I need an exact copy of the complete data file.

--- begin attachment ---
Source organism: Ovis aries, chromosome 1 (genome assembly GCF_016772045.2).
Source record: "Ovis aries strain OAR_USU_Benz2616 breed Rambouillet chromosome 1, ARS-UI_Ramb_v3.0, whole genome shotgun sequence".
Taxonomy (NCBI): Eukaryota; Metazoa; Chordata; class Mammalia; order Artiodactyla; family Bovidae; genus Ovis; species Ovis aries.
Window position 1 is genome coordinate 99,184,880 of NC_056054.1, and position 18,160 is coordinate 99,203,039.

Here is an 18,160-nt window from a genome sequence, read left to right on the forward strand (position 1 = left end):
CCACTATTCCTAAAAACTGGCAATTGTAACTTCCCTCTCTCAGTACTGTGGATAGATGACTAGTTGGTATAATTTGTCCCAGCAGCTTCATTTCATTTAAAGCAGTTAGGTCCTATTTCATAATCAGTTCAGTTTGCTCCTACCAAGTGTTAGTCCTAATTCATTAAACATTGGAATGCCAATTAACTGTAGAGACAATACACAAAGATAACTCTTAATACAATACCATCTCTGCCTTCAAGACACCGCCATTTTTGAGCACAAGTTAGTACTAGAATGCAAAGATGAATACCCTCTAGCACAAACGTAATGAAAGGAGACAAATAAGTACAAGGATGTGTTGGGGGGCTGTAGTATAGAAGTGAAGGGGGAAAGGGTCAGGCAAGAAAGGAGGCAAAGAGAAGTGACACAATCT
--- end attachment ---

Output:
Source organism: Ovis aries, chromosome 1 (genome assembly GCF_016772045.2).
Source record: "Ovis aries strain OAR_USU_Benz2616 breed Rambouillet chromosome 1, ARS-UI_Ramb_v3.0, whole genome shotgun sequence".
Taxonomy (NCBI): Eukaryota; Metazoa; Chordata; class Mammalia; order Artiodactyla; family Bovidae; genus Ovis; species Ovis aries.
Window position 1 is genome coordinate 99,184,880 of NC_056054.1, and position 18,160 is coordinate 99,203,039.

Here is an 18,160-nt window from a genome sequence, read left to right on the forward strand (position 1 = left end):
CCACTATTCCTAAAAACTGGCAATTGTAACTTCCCTCTCTCAGTACTGTGGATAGATGACTAGTTGGTATAATTTGTCCCAGCAGCTTCATTTCATTTAAAGCAGTTAGGTCCTATTTCATAATCAGTTCAGTTTGCTCCTACCAAGTGTTAGTCCTAATTCATTAAACATTGGAATGCCAATTAACTGTAGAGACAATACACAAAGATAACTCTTAATACAATACCATCTCTGCCTTCAAGACACCGCCATTTTTGAGCACAAGTTAGTACTAGAATGCAAAGATGAATACCCTCTAGCACAAACGTAATGAAAGGAGACAAATAAGTACAAGGATGTGTTGGGGGGCTGTAGTATAGAAGTGAAGGGGGAAAGGGTCAGGCAAGAAAGGAGGCAAAGAGAAGTGACACAATCT